How to Reassess Your Chess Book Review
by Bill Wall
International Master Jeremy Silman’s modern classic How to Reassess Your Chess – Chess Mastery Through Chess Imbalances, 4th edition, was published in October, 2010 by Siles (Silman-James) Press. Previous editions have been a popular step-by-step course aimed at improving the game of players around the 1400 to 2100 rating range.
With 658 pages and over 400 chess diagrams, it is a major re-work from his other editions (his first edition was published over 20 years ago) and he literally wrote this 4th edition (which he says is his final edition) from scratch. The book contents are made up of the following parts: The Concept of Imbalances (learning the ABCs of chess imbalances) , Minor Pieces (Knights and Bishops), Rooks (controlling open files and ranks and looking for targets), Psychological Meanderings (fear of giving up or taking material), Target Consciousness (weak pawns and the sound of ripe fruit falling), Statics vs. Dynamics (a battle of opposing philosophies), Space (the great land grab and dueling spatial plusses), Passed Pawns, (baby Queens on the run) and Other Imbalances (integrating imbalances with your opening choices). Each section goes much more in depth from previous editions with new examples and has a summary and some test questions (with detailed answers in the back). Silman writes with a sense of humor and explains chess moves like drunken knights, passed bananas (another name for a passed pawn and a favorite among players in Denver), a posing Polly (a passed pawn that just sits there, looking good but doing nothing), and a nimble Louie (a fast-moving passed pawn).
Silman’s concepts about chess imbalances are the major theme of the book. An imbalance is any significant difference in the two respective positions. He tries to show the average player how to analyze a position. Silman shows that analysis of specific variations should be the last thing one does. He wants to ensure that every detail of all the imbalances are mastered with a strong positional foundation. He sums it up by saying, “If you want to be successful, you have to base your moves and plans on the specific imbalance-oriented criteria that exist in the given position, not on your mood, tastes, and/or fears!”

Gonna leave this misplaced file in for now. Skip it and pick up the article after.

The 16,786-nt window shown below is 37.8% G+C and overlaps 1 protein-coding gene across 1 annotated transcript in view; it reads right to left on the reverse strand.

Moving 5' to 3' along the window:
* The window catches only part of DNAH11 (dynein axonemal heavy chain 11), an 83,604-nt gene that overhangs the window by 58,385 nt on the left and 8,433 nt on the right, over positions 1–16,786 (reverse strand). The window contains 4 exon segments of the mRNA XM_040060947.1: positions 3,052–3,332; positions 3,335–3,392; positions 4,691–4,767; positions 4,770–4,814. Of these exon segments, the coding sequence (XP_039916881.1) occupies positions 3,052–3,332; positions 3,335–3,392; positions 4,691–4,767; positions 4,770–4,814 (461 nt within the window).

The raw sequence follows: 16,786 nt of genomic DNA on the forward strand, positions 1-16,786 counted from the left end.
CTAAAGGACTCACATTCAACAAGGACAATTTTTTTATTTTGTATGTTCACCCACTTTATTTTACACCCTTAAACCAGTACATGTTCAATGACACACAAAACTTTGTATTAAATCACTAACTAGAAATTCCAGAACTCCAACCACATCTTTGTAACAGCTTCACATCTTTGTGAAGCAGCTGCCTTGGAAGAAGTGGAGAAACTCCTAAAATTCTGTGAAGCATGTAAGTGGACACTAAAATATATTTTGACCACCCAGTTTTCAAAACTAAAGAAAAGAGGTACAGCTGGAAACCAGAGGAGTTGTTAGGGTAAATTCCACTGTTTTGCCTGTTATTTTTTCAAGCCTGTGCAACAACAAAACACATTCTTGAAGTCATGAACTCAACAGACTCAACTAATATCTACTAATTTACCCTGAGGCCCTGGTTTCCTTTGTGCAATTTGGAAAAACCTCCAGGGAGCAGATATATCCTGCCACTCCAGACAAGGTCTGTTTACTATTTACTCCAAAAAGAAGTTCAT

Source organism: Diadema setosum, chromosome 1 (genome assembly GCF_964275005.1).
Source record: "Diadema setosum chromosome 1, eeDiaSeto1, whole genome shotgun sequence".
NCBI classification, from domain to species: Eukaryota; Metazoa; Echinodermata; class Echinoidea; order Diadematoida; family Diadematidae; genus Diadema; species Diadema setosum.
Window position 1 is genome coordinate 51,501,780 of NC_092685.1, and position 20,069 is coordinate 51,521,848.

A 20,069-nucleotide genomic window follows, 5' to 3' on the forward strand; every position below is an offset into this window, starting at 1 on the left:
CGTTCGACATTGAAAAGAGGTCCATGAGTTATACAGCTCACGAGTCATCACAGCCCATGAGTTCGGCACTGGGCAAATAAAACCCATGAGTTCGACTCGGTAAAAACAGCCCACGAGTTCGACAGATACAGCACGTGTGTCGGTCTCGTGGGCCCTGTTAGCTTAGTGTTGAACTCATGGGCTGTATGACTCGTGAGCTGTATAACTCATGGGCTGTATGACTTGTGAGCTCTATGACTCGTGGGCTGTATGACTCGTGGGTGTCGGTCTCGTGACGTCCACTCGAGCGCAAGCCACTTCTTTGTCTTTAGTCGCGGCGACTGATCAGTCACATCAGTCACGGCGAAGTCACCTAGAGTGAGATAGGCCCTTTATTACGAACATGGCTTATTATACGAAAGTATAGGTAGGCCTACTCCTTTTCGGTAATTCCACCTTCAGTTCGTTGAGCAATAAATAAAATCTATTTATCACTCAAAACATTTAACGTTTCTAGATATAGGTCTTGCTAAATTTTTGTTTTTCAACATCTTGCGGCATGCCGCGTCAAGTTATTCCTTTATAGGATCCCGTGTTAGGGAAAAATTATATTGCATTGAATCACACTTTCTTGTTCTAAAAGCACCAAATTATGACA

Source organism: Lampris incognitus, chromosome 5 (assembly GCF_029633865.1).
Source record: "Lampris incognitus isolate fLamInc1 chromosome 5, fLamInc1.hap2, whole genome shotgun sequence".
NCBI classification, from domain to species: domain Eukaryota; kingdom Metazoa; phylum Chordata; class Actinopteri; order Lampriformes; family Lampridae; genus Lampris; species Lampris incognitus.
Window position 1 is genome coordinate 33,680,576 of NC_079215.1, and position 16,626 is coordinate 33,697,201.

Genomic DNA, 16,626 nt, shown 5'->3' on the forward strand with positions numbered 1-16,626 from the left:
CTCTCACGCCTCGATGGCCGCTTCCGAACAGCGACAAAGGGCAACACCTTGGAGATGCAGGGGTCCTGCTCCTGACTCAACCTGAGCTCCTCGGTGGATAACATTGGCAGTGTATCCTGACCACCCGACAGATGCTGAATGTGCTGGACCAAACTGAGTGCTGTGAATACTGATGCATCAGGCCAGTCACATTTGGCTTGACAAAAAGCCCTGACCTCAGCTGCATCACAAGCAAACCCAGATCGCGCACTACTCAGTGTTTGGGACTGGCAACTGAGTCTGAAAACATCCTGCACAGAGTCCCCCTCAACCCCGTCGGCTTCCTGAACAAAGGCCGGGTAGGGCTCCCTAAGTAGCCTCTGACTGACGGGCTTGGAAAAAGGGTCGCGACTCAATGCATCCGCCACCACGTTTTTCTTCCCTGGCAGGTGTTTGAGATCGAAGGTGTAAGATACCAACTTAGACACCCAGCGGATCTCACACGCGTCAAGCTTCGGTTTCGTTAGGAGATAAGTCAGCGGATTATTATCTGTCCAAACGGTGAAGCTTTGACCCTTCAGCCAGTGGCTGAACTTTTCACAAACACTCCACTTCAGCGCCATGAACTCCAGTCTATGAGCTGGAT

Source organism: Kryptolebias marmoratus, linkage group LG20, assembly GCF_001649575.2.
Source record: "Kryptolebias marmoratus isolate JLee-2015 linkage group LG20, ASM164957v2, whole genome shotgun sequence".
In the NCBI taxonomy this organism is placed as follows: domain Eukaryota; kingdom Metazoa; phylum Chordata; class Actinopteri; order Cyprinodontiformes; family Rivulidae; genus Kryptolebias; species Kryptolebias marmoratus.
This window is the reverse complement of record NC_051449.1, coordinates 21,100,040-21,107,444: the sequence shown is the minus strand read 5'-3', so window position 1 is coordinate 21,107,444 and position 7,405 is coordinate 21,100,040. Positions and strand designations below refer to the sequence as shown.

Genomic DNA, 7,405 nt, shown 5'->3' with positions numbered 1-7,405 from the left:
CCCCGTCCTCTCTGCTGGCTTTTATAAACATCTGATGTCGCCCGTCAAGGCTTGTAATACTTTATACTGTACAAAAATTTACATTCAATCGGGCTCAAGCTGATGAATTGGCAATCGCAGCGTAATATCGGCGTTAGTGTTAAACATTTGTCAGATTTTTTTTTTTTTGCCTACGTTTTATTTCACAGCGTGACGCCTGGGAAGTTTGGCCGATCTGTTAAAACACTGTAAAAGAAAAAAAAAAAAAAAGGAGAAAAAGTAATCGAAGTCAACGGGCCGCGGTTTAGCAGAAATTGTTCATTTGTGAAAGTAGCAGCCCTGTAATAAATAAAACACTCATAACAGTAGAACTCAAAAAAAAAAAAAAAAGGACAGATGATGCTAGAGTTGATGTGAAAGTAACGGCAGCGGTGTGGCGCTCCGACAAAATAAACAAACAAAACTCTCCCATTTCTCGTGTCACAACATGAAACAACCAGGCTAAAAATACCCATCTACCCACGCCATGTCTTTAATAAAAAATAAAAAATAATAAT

The following list of the imbalances that Silman discussed through the boos were the following: superior minor piece, pawn structure, space, material, control of a key file, control of a hole or weak square, lead in development, initiative (pushing your own agenda), king safety, and statics vs. dynamics. Whole sections are devoted to each imbalance that he listed.
The book is aimed at the expert player and below (Silman says from USCF rating of 1400 to 2100) and has plenty of examples, hundreds of games, and diagrams. The book is written by one of the best chess instructional writers around. You can read his chess articles at www.chess.com and some of his earlier articles appear in this new edition as part of the appendix. His articles include on how to offer a draw, the proper tournament diet, is chess a gentleman’s game, and teaching chess to children.
Silman also made it a point to putting every position in this book through a detailed analytical check with both Rybka 3 and Fritz 12 computer chess engines. This helped eliminate any flaws in his analysis of positions. He included some analysis from these computer engines because there were so bizarre or exciting.
Trivia question. What kind of eye is on the cover of his book? It’s an octopus eye.